Akhenaten’s wife Nefertiti also became the personification of the ideal Egyptian woman and was often portrayed alongside her husband basking in the rays of the sun, looking to it for guidance and praying for its beneficence. Her name which translates as “the beautiful one has come”, was for Akhenaten true and he wrote, “My heart is pleased with the Queen.”
The bust of Nefertiti that was discovered by German archaeologists during excavations at Tel-Al-Amara in 1912 but not put on display until 1924, shows a very beautiful woman indeed but it is the gradual feminisation of Akhenaten himself that intrigues, was he so obsessed with his wife that he wished to be depicted looking like her. 
Certainly, he was not the great warrior a Pharaoh was expected preferring instead to be with his wife and children. 
Nefertiti disappears from the public record in the twelfth year of Akhenaten’s reign and there is no mention of her death, or possible fate leading some to speculate that she was murdered. 
In the final year of the Pharaoh’s life a mysterious woman named Smenkhare appeared whom Akhenaten named as co-Regent. So little is known of this SmekhareIt some believe her have has been Nefertiti and that it was all part of an elaborate plan ensure she succeeded her husband as Pharaoh. Never popular as a woman it was said wielded too much power and influence such deception was felt necessary to guarantee an orderly transition. 
Late in his reign Akhenaten decided that the Sun God Aten needed a city of its own far away from the Egyptian capital Thebes where it would be uncontaminated by the other Gods that the Egyptian people still remained wedded to. It would be built in middle-Egypt, in the heart of the nation, and was intended as a place of pilgrimage but it was never built for when Akhenaten died in 1336 BC, his experiment in monotheism died with him.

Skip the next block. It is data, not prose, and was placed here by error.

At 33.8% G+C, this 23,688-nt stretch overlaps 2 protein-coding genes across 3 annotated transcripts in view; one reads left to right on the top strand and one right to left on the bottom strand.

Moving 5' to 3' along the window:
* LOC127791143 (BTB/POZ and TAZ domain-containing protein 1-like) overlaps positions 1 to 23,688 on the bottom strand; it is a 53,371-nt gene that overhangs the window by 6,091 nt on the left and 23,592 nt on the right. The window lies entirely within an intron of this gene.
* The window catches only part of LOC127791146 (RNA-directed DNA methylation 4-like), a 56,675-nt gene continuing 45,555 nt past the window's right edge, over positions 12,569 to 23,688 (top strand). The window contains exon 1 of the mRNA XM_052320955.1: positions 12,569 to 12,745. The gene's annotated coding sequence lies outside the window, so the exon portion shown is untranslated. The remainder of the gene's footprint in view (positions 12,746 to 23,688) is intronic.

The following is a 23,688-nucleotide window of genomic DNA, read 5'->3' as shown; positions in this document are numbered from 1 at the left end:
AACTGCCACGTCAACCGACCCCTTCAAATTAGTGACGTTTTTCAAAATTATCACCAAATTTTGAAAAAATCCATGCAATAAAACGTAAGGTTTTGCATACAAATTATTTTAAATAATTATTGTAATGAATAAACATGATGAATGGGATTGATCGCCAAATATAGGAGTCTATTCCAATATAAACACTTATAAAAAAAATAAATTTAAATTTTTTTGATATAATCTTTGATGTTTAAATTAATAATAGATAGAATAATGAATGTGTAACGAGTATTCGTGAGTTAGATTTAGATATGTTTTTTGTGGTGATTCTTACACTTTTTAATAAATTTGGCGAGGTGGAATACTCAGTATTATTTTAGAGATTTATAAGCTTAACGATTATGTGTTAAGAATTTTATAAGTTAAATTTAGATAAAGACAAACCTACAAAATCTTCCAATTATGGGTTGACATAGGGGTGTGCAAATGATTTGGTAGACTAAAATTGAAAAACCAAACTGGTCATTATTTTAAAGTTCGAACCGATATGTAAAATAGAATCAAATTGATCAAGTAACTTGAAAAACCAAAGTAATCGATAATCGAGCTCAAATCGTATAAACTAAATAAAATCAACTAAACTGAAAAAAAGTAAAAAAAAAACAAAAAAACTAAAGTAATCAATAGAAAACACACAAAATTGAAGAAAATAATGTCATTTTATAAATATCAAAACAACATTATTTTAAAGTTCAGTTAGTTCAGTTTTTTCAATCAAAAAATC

He was succeeded as Pharaoh by his nine-year-old son Tutankhamun who was not the child of Nefertiti who had borne him six daughters, but of a secondary wife, Kiya. 
The Regent during Tutankhamun’s infancy was General Horemheb and not long after his coming to power the woman Smenkhare disappears from history and all of Akhenaten’s religious changes were put into reverse; the ban on worshipping other Gods was removed and the pre-eminent status of the God Amun-Re restored, as was the power and the privileges of the priesthood. 
Akhenaten’s reign and his obsession with the Sun-God had seen Egypt decline economically and left the country’s administration in disarray. General Heromheb was determined to restore the old ways and the first thing he did was to reintroduce the worship of those Gods that the people believed had deserted them. 
Tutankhamun died aged just nineteen, and it has long been rumoured that he was murdered. Maybe, his wife Ankhesenanum thought so too because she begged to be allowed to re-Royal Family outside of the family. Her request was denied, and she was forced to wed the late Tutankhamun’s powerful adviser Ay, who was to succeed him as Pharaoh but was to reign only four years before he too was murdered. 
With his death ended the 18th, Dynasty. 
Tagged as: Ancient & Medieval